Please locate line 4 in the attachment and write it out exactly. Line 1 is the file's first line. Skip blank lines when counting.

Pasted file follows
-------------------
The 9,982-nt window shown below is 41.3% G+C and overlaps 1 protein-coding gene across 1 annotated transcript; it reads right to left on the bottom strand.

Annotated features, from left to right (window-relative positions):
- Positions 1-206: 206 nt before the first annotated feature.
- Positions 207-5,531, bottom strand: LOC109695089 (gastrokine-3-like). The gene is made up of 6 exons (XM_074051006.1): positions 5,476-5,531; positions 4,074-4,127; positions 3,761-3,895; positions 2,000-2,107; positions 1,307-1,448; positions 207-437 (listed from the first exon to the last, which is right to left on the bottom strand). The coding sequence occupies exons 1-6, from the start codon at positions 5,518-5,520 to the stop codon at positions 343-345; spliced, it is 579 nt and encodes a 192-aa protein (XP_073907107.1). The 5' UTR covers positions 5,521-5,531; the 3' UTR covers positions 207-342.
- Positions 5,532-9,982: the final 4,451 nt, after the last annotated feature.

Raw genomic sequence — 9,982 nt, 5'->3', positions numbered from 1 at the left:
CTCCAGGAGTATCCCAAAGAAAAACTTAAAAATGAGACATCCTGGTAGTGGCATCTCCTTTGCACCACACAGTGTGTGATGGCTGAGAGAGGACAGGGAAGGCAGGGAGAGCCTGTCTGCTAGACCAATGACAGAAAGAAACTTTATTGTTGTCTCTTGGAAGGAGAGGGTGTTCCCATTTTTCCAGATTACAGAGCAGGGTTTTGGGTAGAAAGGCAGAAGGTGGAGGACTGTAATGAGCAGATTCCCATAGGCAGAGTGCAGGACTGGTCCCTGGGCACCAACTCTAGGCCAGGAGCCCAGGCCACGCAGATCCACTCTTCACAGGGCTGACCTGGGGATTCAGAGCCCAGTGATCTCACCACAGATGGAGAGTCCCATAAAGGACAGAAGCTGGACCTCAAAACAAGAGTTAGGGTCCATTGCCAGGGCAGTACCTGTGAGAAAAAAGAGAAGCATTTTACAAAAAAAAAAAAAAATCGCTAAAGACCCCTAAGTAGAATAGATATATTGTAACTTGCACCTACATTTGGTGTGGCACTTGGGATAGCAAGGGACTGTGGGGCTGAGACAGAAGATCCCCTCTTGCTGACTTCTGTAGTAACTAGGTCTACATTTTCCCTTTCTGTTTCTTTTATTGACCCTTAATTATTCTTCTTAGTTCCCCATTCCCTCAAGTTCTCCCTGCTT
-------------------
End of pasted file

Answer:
- Positions 207-5,531, bottom strand: LOC109695089 (gastrokine-3-like). The gene is made up of 6 exons (XM_074051006.1): positions 5,476-5,531; positions 4,074-4,127; positions 3,761-3,895; positions 2,000-2,107; positions 1,307-1,448; positions 207-437 (listed from the first exon to the last, which is right to left on the bottom strand). The coding sequence occupies exons 1-6, from the start codon at positions 5,518-5,520 to the stop codon at positions 343-345; spliced, it is 579 nt and encodes a 192-aa protein (XP_073907107.1). The 5' UTR covers positions 5,521-5,531; the 3' UTR covers positions 207-342.